Wednesday, May 27, 2009

White House Homeland Security Council Merged Into the National Security Council

President Obama has directed that the White House Homeland Security Council and the National Security Council be merged with the combined staff of about 240 personnel reporting to National Security Advisor General James Jones, USMC (Ret).

(See or (Photo Source:

The White House website does not have a listing of the members of the NSC except for those who are required to be members by statute. According to the White House Website:

The NSC is chaired by the President. Its regular attendees (both statutory and non-statutory) are the Vice President, the Secretary of State, the Secretary of the Treasury, the Secretary of Defense, and the Assistant to the President for National Security Affairs. The Chairman of the Joint Chiefs of Staff is the statutory military advisor to the Council, and the Director of National Intelligence is the intelligence advisor. The Chief of Staff to the President, Counsel to the President, and the Assistant to the President for Economic Policy are invited to attend any NSC meeting. The Attorney General and the Director of the Office of Management and Budget are invited to attend meetings pertaining to their responsibilities. The heads of other executive departments and agencies, as well as other senior officials, are invited to attend meetings of the NSC when appropriate.” (

This is prudent recognition that the dangers facing our country no know borders. The action should have the effect of increased information sharing among staff members and perhaps a more cohesive approach to security issues overall.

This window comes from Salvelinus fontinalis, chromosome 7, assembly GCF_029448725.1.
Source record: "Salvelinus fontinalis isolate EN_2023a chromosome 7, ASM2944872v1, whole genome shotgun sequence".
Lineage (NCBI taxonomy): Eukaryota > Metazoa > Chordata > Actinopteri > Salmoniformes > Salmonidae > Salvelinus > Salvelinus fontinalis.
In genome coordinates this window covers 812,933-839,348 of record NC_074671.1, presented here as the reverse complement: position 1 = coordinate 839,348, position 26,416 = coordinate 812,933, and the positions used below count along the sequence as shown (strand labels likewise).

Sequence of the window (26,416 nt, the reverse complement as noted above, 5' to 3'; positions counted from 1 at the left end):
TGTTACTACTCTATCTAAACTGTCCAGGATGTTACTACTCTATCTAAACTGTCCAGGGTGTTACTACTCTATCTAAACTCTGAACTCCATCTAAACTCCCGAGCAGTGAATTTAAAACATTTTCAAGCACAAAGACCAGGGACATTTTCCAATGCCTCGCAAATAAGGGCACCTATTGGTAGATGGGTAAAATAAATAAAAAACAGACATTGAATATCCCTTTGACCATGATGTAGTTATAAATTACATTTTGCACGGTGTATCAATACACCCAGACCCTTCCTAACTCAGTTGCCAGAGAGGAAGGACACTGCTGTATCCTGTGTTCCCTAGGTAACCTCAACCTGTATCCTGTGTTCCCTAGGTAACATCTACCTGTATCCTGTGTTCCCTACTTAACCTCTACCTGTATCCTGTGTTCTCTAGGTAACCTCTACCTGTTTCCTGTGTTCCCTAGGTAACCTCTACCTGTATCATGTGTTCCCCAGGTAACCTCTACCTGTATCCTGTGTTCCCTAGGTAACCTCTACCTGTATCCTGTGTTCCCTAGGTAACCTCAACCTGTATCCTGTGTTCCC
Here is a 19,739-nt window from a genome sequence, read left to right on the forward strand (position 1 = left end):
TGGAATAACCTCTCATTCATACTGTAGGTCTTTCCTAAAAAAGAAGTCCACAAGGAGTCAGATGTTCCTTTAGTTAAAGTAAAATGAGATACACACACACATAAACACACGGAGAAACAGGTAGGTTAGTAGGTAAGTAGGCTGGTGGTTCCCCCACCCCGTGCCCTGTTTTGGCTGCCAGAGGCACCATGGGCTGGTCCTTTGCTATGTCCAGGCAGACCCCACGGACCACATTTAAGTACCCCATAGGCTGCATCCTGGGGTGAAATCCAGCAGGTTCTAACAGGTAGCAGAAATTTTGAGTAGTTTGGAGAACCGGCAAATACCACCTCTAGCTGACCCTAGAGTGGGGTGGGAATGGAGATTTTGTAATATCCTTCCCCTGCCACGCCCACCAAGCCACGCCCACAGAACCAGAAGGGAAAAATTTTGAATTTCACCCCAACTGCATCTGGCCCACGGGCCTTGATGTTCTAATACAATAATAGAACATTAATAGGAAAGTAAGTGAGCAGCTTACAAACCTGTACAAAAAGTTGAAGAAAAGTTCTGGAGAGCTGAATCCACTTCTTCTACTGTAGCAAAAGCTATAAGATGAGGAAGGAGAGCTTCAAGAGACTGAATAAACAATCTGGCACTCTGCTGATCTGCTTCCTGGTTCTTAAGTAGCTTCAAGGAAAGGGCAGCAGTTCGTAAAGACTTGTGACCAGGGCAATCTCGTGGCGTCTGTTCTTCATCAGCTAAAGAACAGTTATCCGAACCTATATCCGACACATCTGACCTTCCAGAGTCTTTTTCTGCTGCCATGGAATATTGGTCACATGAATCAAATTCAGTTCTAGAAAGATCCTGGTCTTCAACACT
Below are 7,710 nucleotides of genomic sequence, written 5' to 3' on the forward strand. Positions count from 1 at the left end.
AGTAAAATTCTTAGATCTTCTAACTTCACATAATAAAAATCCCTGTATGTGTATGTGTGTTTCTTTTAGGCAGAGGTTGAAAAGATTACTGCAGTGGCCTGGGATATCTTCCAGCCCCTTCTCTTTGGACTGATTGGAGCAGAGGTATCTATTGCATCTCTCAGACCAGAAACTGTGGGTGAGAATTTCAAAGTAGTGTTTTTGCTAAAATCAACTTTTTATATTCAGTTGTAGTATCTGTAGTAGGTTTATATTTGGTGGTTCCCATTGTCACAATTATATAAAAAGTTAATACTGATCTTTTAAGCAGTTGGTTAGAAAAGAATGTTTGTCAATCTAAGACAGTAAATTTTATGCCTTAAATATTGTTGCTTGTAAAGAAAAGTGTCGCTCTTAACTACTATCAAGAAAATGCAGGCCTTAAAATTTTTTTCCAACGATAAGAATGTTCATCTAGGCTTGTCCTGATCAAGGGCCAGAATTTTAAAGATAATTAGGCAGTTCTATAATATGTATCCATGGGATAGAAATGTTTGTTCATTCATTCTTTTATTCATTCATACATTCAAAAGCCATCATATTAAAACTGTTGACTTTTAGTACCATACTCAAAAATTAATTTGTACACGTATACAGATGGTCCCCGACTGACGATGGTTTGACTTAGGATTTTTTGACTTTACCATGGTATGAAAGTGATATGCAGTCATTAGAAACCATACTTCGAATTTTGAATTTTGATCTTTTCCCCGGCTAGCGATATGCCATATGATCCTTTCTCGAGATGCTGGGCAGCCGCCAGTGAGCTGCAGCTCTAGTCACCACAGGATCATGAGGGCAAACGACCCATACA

A key question that should be raised is: how will the new and improved organization address information engagement issues across the board? It is reasonable to assume that the NSC has a Strategic Communications representative and it is clear that the Press is a critical component of the Homeland Security Council.

At issue is how information will be crafted and distributed under this new approach. The Department of State is the lead for Public Diplomacy, but often lacks the resources and reach to exert information influence in many parts of the world where conflicts exist. On the domestic front, Department of Homeland Security will work with the Federal Emergency Management Administration (FEMA) and coordinate incident response using the National Incident Management System (NIMS). Neither of these two organizations have the robust resources that DOD has to deploy under the kind of exceptionally adverse conditions that would exist after major natural disasters or terrorist attacks.

It would appear then the some real work needs to be done to fold DOD resources into the NSC/Homeland Security mix. This work entails more than the development of contingency plans, but has to include a modicum of training for PSYOP and PAO personnel and will have to run across Active, Reserve and National Guard Forces.

Furthermore, the kinds of holistic responses that may be required may also need to employ contingency commercial resources that need to be identified and trained beforehand as well.

Given that DOD is still working out the kinks of how PSYOP and PAO will work together, watching the new and improved NSC unfold will be interesting. Let’s hope the equipping, planning and training takes place before any negative incidents.